Rep Marsha Blackburn (R-TN) and her love for large corporate ISPs was all over the telecommunications media this week. She attempted to kneecap the FCC as it explores options to restore local telecommunications authority to communities. Blackburn introduced an amendment attacking local options as the House took up general appropriations bill H.R. 5016.
The amendment passed 223-200, primarily along party lines, with most Republican Reps voting with Blackburn and all but two Democrats opposing the amendment.
Democrats voting to support the amendment included Georgia’s 12th District’s John Barrow and Jim Matheson from Utah’s 4th District. If either of these gentlemen represent you, take a moment to call their offices and point out their voting mistake.
Republicans that voted No were Mike Rogers and Mo Brooks from Alabama’s 3rd and 5th Districts.Charles Boustany from the 3rd District in Louisiana and Chuck Fleischmann from the 3rd District in Tennessee (includes Chattanooga) also opposed the restriction. If these elected officials represent you, please take a moment to contact them and thank them for breaking ranks to support local authority.
Coverage this week was fast and furious.
Sam Gustin from Motherboard reported on Blackburn’s efforts. Gustin checked in with Chris:
“Blackburn’s positions line up very well with the cable and telephone companies that give a lot of money to her campaigns,” said Mitchell. “In this case, Blackburn is doing what it takes to benefit the cable and telephone companies rather than the United States, which needs more choices, faster speeds, and lower prices.”
Mitchell says that he’s sympathetic to the arguments against “preemption”—after all, he works for an organization called the Institute for Local Self-Reliance—but points out that while Blackburn opposes the federal government inserting itself into state law, she apparently has no problem with the states telling cities and municipalities what they can and cannot do.
“The argument that Blackburn puts forth is not coherent,” Mitchell said. “It’s just politics.”
Gustin and the International Business Times were only a few of the many reporters that connected the dots between Blackburn’s campaign balance sheet and her concern for big ISPs. From IBT:
Blackburn’s top campaign donors include private telecommunications firms that do not want to have to compete with publicly owned ISPs. Her state is home to EPB, a taxpayer-owned power company in Chattanooga that also provides local residents some of the fastest Internet speeds in the world at market-competitive rates. EPB is now aiming to expand its services beyond Chattanooga.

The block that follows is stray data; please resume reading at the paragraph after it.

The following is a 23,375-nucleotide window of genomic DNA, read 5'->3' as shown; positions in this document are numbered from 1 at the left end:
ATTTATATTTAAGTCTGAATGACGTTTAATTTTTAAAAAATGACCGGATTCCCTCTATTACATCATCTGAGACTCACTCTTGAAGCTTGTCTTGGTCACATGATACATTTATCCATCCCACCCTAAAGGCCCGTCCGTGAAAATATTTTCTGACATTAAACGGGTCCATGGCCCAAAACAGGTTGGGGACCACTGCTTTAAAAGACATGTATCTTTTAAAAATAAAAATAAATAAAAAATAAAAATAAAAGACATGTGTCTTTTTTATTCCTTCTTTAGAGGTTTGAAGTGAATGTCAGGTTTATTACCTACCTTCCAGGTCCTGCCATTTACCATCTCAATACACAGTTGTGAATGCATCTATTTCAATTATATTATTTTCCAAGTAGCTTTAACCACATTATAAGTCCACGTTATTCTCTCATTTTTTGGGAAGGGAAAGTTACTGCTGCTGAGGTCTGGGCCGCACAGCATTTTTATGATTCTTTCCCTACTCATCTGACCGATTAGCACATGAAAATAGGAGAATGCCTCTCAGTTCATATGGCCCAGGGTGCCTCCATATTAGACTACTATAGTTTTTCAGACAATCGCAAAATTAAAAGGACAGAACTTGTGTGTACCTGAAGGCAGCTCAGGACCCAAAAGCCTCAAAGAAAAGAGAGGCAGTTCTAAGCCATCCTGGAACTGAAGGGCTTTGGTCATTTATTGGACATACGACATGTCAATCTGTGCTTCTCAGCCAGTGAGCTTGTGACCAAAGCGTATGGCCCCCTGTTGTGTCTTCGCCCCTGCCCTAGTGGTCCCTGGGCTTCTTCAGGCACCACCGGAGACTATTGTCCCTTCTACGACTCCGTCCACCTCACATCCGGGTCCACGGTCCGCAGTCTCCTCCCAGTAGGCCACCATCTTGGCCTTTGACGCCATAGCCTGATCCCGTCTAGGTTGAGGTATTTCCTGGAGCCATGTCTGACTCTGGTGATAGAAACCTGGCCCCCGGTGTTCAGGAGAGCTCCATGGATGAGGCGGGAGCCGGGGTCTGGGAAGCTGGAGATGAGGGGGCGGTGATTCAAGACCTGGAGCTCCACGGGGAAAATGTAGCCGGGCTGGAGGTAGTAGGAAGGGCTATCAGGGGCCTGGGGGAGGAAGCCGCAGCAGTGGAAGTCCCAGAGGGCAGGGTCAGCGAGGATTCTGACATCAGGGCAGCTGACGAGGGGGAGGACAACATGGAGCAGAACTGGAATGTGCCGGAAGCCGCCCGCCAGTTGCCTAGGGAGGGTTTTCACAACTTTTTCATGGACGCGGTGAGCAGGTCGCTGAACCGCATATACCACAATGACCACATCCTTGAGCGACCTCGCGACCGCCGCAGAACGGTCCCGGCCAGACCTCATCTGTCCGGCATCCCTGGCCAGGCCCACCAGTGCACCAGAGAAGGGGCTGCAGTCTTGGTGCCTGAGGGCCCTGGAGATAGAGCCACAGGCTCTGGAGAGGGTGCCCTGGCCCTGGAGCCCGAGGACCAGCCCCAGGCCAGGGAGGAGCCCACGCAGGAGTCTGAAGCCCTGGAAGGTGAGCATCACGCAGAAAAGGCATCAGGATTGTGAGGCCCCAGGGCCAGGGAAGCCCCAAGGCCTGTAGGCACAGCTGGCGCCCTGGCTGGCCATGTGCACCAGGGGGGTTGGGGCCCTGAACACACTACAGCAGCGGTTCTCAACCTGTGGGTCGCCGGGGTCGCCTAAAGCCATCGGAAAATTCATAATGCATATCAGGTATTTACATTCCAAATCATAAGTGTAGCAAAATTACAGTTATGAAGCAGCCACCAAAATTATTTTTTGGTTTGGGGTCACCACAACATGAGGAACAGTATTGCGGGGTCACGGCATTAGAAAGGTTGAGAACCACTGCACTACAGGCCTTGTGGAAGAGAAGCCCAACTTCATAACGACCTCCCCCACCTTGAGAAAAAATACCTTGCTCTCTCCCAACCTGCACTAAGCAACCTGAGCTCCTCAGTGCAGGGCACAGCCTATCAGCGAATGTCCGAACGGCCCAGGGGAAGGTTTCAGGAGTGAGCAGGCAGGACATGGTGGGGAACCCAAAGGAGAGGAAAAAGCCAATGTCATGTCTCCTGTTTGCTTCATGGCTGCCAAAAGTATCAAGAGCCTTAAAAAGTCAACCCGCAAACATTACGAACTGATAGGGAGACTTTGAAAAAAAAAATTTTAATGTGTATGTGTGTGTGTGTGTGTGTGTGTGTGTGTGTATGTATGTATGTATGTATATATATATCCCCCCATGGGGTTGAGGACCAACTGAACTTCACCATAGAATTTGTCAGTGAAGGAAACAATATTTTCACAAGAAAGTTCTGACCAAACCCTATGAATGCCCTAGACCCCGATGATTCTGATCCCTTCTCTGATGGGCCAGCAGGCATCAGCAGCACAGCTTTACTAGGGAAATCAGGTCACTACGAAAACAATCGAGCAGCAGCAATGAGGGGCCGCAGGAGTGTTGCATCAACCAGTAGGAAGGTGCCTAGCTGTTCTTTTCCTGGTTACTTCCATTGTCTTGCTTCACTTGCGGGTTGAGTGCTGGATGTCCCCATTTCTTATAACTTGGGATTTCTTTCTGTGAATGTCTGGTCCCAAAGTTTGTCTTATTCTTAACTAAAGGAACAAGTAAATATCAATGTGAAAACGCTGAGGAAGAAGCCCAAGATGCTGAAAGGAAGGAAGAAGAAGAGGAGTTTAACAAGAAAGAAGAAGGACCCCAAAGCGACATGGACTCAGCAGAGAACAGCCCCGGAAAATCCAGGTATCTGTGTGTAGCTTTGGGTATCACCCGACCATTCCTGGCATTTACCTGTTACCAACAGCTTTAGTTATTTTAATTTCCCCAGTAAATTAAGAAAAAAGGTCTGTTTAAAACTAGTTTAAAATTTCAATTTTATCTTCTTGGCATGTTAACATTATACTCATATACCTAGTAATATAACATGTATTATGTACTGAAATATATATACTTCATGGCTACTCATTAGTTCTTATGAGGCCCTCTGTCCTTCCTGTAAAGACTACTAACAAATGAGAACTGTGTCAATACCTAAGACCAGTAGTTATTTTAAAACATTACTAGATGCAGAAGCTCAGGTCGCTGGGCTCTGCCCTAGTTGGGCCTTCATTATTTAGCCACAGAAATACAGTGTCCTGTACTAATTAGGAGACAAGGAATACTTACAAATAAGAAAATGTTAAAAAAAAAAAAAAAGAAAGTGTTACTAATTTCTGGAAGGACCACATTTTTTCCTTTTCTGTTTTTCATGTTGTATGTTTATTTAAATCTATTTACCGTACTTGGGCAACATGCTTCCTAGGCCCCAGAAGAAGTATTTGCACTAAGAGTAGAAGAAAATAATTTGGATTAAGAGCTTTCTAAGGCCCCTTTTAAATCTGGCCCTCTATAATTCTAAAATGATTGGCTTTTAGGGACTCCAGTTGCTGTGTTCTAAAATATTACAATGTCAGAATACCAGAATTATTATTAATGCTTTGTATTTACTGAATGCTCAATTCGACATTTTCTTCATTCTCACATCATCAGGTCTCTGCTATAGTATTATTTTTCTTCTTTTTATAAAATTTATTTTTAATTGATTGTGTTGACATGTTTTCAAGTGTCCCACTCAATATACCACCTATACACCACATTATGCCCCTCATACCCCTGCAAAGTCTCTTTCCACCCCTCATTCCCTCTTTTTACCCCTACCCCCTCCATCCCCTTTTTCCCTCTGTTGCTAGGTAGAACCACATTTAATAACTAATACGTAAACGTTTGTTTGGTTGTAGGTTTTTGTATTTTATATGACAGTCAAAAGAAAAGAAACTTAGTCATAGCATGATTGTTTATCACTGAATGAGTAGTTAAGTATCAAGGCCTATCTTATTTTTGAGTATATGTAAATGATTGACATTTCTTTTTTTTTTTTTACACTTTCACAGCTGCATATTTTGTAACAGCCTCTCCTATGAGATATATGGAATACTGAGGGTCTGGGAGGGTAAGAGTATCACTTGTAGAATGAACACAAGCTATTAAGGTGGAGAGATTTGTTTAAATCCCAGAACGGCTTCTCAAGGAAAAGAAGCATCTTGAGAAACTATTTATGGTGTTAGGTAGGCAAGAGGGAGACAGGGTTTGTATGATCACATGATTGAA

However, to go forward with its expansion plan, EPB needs the FCC to enter the fray, applying its authority to preempt a Tennessee law backed by the private telecom industry that restricts the utility’s ability to move into new regions.
According to campaign finance data compiled by the Center for Responsive Politics, two of Blackburn’s largest career donors are employees and PACs affiliated with AT&T (NYSE:T) ($66,750) and Comcast (NASDAQ:CMCSA) ($36,600). Those are two of EPB’s private-sector competitors in Chattanooga. Blackburn has also taken $56,000 from the National Cable & Telecommunications Association, the lobby for the big telecoms.
Whatever happened to localism or local control? This amendment means the Federal Government will tell every local citizen, mayor, and county council member that they may not act in their own best interests. Any such amendment is an attack on the rights of individual citizens speaking through their local leaders to determine if their broadband needs are being met.
Projects like community mesh networks and mayors’ attempts to bring fiber to their cities should never be illegal or stifled by misguided state laws. On the contrary, they should be encouraged. That’s because community and municipal high-speed Internet projects provide users more options.…Municipal and community broadband projects offer alternatives, so when companies like Comcast and Verizon are behaving badly, users have somewhere else to go. But right now there are 20 states that have laws that make it make it hard or impossible for communities to take their Internet into their own hands.
The underlying argument from Blackburn and friends continues to be that municipal broadband is the devil — but letting local massive corporations write state telecom laws (laws that often completely eliminate your right to choose for yourself what your town does or doesn’t do, while also resulting in less competition, higher prices, and worse customer service) is perfectly ok.
Either way, we’re still glad to see that some patriots in this day and age are still standing up to protect our freedoms from the municipal broadband menace. As certain historical figure might have said were she alive today, “Let them eat dial-up!”